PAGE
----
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Inspired 'Knight of IT' works for others

Hung relies on computers and passes on his skill to others

Inspired 'Knight of IT' works for others
Francis Xavier Nguyen Cong Hung, Knight of IT, (left) working on a computer reporter, Ha Noi

February 25, 2011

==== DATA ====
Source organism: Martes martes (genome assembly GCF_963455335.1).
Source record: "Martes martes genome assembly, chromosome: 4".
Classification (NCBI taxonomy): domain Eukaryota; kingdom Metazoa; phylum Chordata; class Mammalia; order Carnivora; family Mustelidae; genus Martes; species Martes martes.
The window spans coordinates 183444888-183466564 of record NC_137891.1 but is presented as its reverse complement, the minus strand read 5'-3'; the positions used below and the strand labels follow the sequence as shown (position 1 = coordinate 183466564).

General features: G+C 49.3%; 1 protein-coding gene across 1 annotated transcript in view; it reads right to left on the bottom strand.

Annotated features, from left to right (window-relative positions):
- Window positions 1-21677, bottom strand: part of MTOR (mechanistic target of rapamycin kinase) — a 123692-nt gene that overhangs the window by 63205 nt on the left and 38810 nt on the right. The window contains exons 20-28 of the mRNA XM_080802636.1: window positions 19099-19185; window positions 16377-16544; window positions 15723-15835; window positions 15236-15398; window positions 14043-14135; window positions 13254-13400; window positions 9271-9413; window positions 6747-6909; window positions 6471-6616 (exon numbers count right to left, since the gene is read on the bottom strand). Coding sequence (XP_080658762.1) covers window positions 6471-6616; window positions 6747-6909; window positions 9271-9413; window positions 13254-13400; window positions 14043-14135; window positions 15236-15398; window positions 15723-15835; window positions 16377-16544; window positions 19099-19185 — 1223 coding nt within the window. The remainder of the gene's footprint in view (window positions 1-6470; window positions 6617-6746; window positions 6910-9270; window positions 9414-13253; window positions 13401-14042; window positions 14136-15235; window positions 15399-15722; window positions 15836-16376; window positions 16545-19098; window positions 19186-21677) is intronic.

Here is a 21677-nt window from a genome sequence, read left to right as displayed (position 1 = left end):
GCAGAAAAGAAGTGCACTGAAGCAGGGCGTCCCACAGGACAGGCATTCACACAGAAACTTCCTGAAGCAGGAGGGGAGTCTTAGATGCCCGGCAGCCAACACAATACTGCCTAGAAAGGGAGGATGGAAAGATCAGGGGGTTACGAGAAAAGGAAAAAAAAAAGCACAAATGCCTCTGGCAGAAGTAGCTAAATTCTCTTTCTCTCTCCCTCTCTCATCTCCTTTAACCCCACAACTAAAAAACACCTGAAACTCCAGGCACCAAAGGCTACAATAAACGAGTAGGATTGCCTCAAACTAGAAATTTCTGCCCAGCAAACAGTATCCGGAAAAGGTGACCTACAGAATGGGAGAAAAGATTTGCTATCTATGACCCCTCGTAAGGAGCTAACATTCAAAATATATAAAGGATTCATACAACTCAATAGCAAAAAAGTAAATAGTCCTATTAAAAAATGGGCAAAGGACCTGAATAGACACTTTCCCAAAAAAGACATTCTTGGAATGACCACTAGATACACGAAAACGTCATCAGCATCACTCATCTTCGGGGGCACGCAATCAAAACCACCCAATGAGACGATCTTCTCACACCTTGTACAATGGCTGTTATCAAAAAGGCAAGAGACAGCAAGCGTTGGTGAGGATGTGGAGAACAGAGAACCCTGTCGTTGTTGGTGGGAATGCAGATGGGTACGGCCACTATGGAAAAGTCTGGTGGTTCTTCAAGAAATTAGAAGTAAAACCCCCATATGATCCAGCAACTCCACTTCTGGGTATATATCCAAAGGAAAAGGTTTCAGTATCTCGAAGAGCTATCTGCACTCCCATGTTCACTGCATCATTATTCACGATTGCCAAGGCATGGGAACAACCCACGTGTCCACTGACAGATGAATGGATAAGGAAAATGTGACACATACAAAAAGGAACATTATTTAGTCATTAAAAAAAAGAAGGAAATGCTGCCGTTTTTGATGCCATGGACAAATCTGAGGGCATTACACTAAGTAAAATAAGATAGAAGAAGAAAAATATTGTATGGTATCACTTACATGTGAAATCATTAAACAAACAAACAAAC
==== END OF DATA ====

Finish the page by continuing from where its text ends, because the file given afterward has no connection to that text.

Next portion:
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Meeting Francis Xavier Nguyen Cong Hung for the first time, many people would probably not believe he is an IT expert who has created opportunities for and changed the lives of hundreds of disabled people. That’s because Hung is severely disabled himself. Hung, who only weighs just over 10 kilograms, has been paralyzed since he was a child and is bedridden.  This has meant he has had to rely on others to look after him and take care of his daily needs. His main source of contact with the outside world is a computer which he operates using a mouse and his index finger. Having to rely heavily on computers, Hung studied IT and soon became an expert in the field  with the help of a Catholic priest. He soon attracted the attention of local state-run IT companies which awarded him the title “Knight of IT’’  in 2005. “I was really happy with that award and it inspired me to change my life and the lives of others,” he said. The result was that he and his friends established Trung Tam Nghi Luc Song (Center for Energy in Life) in Hanoi in 2008, for which he works as a director. Hung, who was only able to finish seventh grade at his home in Nghe An province, said the center runs free courses in English, computer skills and website design for students with physical disabilities and has helped over 300 people so far. Most of the students are paralyzed, amputees or have spinal problems. As well as the courses, the center also advises students, creates jobs for them and introduces them to companies.  He said 60 percent of graduates have now obtained jobs and a steady income since leaving the center. “I tell students that they are lucky to have an opportunity to learn, and that they should work hard to overcome their challenges and lead as normal life as possible,” he said. Funding comes from donations and from a few paying able bodied students, Hun said, which restricts the number of new students the center can take. He said his faith has played a large part in his desire to help others and to overcome his own disabilities. “I have a Marian statue and crucifix on my computer and reflect on a Bible verse I pasted on the computers which says ‘I can do all things through Him who gives me strength’ [Philippians 4:13],” he said. VT13411.1642
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